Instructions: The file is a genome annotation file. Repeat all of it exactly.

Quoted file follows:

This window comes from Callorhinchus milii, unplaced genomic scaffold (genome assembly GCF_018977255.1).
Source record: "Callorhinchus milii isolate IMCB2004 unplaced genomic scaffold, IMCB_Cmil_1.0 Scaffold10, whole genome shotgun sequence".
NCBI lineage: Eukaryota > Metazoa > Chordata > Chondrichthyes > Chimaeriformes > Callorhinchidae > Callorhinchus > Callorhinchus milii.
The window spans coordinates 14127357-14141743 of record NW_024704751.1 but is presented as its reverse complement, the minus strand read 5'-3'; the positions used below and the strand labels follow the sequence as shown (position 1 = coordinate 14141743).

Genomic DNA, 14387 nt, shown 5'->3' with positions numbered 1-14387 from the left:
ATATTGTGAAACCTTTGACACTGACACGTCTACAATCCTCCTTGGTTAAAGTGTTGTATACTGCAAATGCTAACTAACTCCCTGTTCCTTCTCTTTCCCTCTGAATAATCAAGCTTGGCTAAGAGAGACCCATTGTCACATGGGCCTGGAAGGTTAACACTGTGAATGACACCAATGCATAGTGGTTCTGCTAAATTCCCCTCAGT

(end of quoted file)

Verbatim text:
This window comes from Callorhinchus milii, unplaced genomic scaffold (genome assembly GCF_018977255.1).
Source record: "Callorhinchus milii isolate IMCB2004 unplaced genomic scaffold, IMCB_Cmil_1.0 Scaffold10, whole genome shotgun sequence".
NCBI lineage: Eukaryota > Metazoa > Chordata > Chondrichthyes > Chimaeriformes > Callorhinchidae > Callorhinchus > Callorhinchus milii.
The window spans coordinates 14127357-14141743 of record NW_024704751.1 but is presented as its reverse complement, the minus strand read 5'-3'; the positions used below and the strand labels follow the sequence as shown (position 1 = coordinate 14141743).

Genomic DNA, 14387 nt, shown 5'->3' with positions numbered 1-14387 from the left:
ATATTGTGAAACCTTTGACACTGACACGTCTACAATCCTCCTTGGTTAAAGTGTTGTATACTGCAAATGCTAACTAACTCCCTGTTCCTTCTCTTTCCCTCTGAATAATCAAGCTTGGCTAAGAGAGACCCATTGTCACATGGGCCTGGAAGGTTAACACTGTGAATGACACCAATGCATAGTGGTTCTGCTAAATTCCCCTCAGT